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A special celebration

Clarkfield Care Center recognized 4 centenarians with a birthday party

Angie Lee

jisaackson@marshallindependent.com

CLARKFIELD — Seldom does one hear about one centenarian, someone 100 years old or older, let alone four of them. Rarer still to have all four centenarians in one location such as the Clarkfield Care Center.

On Wednesday, the Clarkfield Care Center held a birthday party reception for four women who have achieved such a remarkable age. Family and friends gathered around Grace Larsen, Elise Husby, Eunice Anderson and Angie Lee to celebrate these remarkable women’s birthdays.

Larsen turned 100 years young on March 12, having been born in 1916 on her parents’ homestead in Montana, according to her daughter Georgia. The family moved back to the Clarkfield area not long after Larsen was born. She grew up and went to school in Clarkfield.

“She was second to the youngest in a family of nine children,” her daughter said, “and the only one still living.”

Larsen married her husband Olaf and had three children, two girls and one boy. She has been active in church and ladies aid, was a Sunday School teacher and choir member. She had been a housewife until she moved into the Clarkfield Care Center in 2008.

“She loved to bake and was a good cook,” Georgia said of her mother.

Larsen has 11 grandchildren, lots of great-grandchildren and a few great great-grandchildren.

When asked what contributed to Larsen’s longevity, the answer was that she never drank or smoked but led a healthy life.

At 101 years old, Elise Husby is the second to the youngest of the four centenarians, having been born on March 31, 1915.

Husby has lived in Clarkfield her entire life, She married Orville Husby with whom she had three children, two boys and one girl.

Like Larsen, Husby was active in church choir and also in the Legion Women’s Auxiliary. She enjoyed making crafts for the Auxiliary’s mother-daughter events, according to her daughter-in-law Sharon.

Unlike Larsen, Husby worked outside the home as a secretary for the Clarkfield elevator during the day and at the Clarkfield Care Center in the evenings. She was also a telephone operator back when they had the multiple-cord switchboards. Sharon remembers Husby’s call response as having been, “Number, please.”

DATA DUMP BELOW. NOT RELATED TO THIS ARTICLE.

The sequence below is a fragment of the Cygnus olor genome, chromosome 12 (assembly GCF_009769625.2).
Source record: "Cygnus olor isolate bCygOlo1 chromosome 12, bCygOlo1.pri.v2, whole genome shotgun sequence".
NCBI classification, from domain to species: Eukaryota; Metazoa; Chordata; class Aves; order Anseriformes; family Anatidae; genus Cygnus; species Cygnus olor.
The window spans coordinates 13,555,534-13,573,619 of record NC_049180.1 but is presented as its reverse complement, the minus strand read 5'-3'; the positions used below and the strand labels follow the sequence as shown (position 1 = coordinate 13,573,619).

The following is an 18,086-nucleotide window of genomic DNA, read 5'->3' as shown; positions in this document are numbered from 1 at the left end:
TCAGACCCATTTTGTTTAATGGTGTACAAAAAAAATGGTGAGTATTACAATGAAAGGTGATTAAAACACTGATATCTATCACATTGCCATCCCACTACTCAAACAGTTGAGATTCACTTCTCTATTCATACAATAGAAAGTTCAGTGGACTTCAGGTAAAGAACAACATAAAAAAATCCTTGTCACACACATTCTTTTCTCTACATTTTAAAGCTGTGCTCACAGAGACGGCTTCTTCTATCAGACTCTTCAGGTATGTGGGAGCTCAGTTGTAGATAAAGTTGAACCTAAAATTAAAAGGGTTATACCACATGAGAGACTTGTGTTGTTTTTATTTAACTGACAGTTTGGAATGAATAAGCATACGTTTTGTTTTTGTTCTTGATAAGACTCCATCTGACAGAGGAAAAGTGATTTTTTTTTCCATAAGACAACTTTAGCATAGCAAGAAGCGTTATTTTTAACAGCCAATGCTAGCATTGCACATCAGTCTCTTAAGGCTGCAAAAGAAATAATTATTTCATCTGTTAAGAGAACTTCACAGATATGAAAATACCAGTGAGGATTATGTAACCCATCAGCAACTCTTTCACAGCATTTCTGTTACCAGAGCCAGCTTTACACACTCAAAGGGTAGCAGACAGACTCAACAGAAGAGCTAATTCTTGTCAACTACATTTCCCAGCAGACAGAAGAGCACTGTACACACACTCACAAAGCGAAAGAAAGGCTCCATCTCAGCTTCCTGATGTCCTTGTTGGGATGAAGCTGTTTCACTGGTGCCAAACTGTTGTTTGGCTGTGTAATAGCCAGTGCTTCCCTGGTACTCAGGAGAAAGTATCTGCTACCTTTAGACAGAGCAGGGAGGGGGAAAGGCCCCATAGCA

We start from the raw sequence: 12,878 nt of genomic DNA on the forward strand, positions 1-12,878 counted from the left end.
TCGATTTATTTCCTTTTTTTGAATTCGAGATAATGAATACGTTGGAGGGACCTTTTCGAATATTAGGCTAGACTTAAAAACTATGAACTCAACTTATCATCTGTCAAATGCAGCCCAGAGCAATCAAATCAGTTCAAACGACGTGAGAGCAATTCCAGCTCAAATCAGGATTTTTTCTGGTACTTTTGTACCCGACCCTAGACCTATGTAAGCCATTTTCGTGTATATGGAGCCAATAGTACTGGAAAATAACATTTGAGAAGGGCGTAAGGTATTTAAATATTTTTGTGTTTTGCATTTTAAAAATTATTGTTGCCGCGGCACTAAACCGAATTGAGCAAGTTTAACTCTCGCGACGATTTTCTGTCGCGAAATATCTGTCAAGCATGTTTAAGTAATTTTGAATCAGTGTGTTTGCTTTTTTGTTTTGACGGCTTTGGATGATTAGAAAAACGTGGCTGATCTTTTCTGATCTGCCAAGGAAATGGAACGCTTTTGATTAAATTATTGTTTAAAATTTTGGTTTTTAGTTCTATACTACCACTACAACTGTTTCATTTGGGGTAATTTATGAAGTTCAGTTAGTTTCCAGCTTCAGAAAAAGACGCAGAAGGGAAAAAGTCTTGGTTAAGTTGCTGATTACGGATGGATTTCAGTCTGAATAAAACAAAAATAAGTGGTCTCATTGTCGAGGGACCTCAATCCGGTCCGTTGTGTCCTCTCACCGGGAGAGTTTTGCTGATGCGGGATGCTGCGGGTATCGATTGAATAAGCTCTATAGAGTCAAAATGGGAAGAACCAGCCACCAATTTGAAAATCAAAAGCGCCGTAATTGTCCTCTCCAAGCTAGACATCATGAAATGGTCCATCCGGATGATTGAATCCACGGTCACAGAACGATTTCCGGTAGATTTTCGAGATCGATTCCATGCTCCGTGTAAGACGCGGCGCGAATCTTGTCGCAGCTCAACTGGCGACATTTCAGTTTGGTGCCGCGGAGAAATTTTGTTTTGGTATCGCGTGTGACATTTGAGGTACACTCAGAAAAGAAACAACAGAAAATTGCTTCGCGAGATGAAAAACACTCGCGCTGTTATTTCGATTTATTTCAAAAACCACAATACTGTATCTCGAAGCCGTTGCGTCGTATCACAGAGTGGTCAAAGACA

“When she retired, she hurried up and made quilts for everyone,” Sharon said. “I think she thought she was going to die, but she’s been here quite a bit longer than she expected.”

Sharon also said that once, years ago, when her mother-in-law went to visit her daughter in Colorado, she packed fresh eggs in her suitcase to take along.

Husby has 12 grandchildren and two great-grandchildren from her three children.

Husby’s secret to longevity is staying active.

At 105, Eunice Anderson still likes to tell stories. She was telling her guests at the party about how the barn on their farm had been destroyed twice, once by fire and once by tornado. Family members confirmed the events.

She was born on a farm near Hazel Run on Nov. 30, 1911, and attended a country school while growing up.

An independent career woman for most of her life, Anderson moved to Minneapolis after high school and went to work at Bemis Bag Company making flour sacks.

Anderson was an avid traveler in her younger days, having attended multiple world’s fairs, visiting the Space Needle in Seattle, and traveling to Hawaii and other exciting places.

She moved into the Clarkfield Care Center in 2006.

Her secret to longevity, according to her brother, Erling, was, “Wherever she went, she was the boss.”

The queen of the day, at 110, was Angie Lee. She was born on Nov. 30, 1906, in her parents’ home in Dawson where she lived until she got married in 1936. She worked in her father’s mercantile in Dawson until she married.

Lee married Art Lee of Clarkfield, and the couple moved into Clarkfield where Art was the manager of the Cenex station and also started the transport company in Montevideo, according to relatives.

The couple had one son, Jon Lee, who traveled for business internationally and died last January.

Angie Lee was a housewife before she moved into the Clarkfield Care Center in 2007 after having broken her hip on a shopping trip.

“Angie is a big sports fan,” niece-in-law Louise Danielson said. “She received a big birthday package from the (Minnesota) Twins both last year and this year. And, she’s really high on the Lynx.”

Danielson also said that Lee has a sharp memory. She said the two met for the first time at Lee’s 100th birthday party, and Lee remembered her name the next time they visited.

Lee once told a visitor from the Twin Cities that her secret to longevity was to “just keep breathing.”

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